At least once a year, conduct a dry run using emergency scenarios. Place phones or other communications devices throughout the center so users or employees can get help in an emergency. Also consider installing AEDs in the fitness facility. Some states require AEDs in fitness centers, so check state law.
Provide Proper Training and Signage
Training and signage are quick, effective ways to educate fitness center visitors on the proper use of equipment.
This might reduce claims from equipment misuse, such as the claim filed when a gym visitor at one institution severed his finger after an incorrectly secured weight fell off the barbell and onto his knuckle.
- Display proper signage about exercise equipment and machines. This helps make users aware of correct use and possible risks. Include rules, policies, and cautionary and danger information where warranted. If your facility allows after-hours access, include disclaimer language that users do so at their own risk. Signage also should reference relevant portions of the emergency action plan.
- Implement staff training. Train all fitness center staff to perform cardiopulmonary resuscitation (CPR) and use an AED.
- Provide users orientation. Post policies and procedures on a fitness center website. Offer an optional in-person orientation for first-time users on the fitness equipment and emergency resources. Document which users receive orientation.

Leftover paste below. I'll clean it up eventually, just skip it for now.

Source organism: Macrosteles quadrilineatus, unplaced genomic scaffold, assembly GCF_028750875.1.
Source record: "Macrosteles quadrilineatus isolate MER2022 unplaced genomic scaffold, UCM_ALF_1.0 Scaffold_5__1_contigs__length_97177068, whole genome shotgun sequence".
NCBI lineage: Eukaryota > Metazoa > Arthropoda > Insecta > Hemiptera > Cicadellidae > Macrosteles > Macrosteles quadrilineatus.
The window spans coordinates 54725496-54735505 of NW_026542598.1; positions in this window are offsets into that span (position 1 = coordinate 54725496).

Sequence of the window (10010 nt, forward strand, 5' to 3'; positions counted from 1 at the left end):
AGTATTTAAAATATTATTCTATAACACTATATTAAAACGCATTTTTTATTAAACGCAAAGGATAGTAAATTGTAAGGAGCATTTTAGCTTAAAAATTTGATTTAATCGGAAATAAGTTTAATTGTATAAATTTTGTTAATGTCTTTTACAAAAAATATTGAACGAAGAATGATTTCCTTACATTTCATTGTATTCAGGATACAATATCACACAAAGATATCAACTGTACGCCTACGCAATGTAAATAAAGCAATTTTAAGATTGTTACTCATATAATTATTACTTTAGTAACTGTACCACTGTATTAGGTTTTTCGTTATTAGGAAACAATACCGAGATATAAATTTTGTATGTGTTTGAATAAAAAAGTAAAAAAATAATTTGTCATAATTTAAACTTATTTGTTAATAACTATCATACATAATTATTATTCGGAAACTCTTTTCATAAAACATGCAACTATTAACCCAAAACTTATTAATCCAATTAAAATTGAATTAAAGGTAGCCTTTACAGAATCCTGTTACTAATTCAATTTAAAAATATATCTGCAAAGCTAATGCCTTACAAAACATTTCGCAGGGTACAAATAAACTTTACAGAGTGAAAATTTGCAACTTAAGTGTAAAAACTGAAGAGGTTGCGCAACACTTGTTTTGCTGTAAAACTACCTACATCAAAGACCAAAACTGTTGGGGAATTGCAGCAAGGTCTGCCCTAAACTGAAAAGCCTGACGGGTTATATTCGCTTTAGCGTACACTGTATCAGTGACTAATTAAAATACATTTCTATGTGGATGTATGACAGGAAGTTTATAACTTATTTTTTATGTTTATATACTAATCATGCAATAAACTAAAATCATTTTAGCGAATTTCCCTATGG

Regular inspection and maintenance can reduce the prevalence of equipment failures.
This might reduce claims from equipment malfunctions, such as the claim filed when a weight machine cable broke without warning, causing a student using it to fall and injure her face.
- Have fitness center staff inspect the facility for problems daily. This includes all machines and equipment. Document these inspections to show your institution used reasonable care in operating the center. Staff should quickly warn users of any hazards and report those hazards to your institution for prompt repair.
- Create an incident reporting system for staff to document in writing all fitness center incidents. Reports should include the facility user’s name and contact information, details of the incident, and alleged injuries. A manager should review all reports daily and conduct another inspection of any machines or equipment included in the reports. To determine how long to keep reports, work with your counsel to review your state’s statute of limitations.
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About the Author
Alyssa Keehan, Esq.
CPCU, ARM, Director of Risk Management Research & Consulting
Alyssa oversees the development of UE’s risk management content and consulting initiatives, ensuring reliable and trustworthy guidance for our members. Her areas of expertise include campus sexual misconduct, Title IX, threat assessment, campus security, contracts, and risk transfer. She previously handled UE liability claims and held positions in the fields of education and insurance.